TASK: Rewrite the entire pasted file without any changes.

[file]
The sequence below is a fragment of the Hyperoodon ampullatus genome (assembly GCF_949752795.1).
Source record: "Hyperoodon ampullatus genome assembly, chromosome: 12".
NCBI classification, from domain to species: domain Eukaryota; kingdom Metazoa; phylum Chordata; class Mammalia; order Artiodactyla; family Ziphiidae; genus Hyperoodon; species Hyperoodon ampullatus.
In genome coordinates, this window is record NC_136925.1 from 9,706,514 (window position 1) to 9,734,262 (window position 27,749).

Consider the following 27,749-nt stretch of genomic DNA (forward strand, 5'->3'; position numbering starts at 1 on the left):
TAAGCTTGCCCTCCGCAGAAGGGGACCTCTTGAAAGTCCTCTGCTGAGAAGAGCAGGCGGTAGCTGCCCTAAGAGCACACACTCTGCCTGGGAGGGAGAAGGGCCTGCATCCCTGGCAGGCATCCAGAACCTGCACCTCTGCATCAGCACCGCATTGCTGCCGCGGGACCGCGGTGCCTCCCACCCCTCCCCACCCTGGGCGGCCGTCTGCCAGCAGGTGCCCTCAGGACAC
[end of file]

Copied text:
The sequence below is a fragment of the Hyperoodon ampullatus genome (assembly GCF_949752795.1).
Source record: "Hyperoodon ampullatus genome assembly, chromosome: 12".
NCBI classification, from domain to species: domain Eukaryota; kingdom Metazoa; phylum Chordata; class Mammalia; order Artiodactyla; family Ziphiidae; genus Hyperoodon; species Hyperoodon ampullatus.
In genome coordinates, this window is record NC_136925.1 from 9,706,514 (window position 1) to 9,734,262 (window position 27,749).

Consider the following 27,749-nt stretch of genomic DNA (forward strand, 5'->3'; position numbering starts at 1 on the left):
TAAGCTTGCCCTCCGCAGAAGGGGACCTCTTGAAAGTCCTCTGCTGAGAAGAGCAGGCGGTAGCTGCCCTAAGAGCACACACTCTGCCTGGGAGGGAGAAGGGCCTGCATCCCTGGCAGGCATCCAGAACCTGCACCTCTGCATCAGCACCGCATTGCTGCCGCGGGACCGCGGTGCCTCCCACCCCTCCCCACCCTGGGCGGCCGTCTGCCAGCAGGTGCCCTCAGGACAC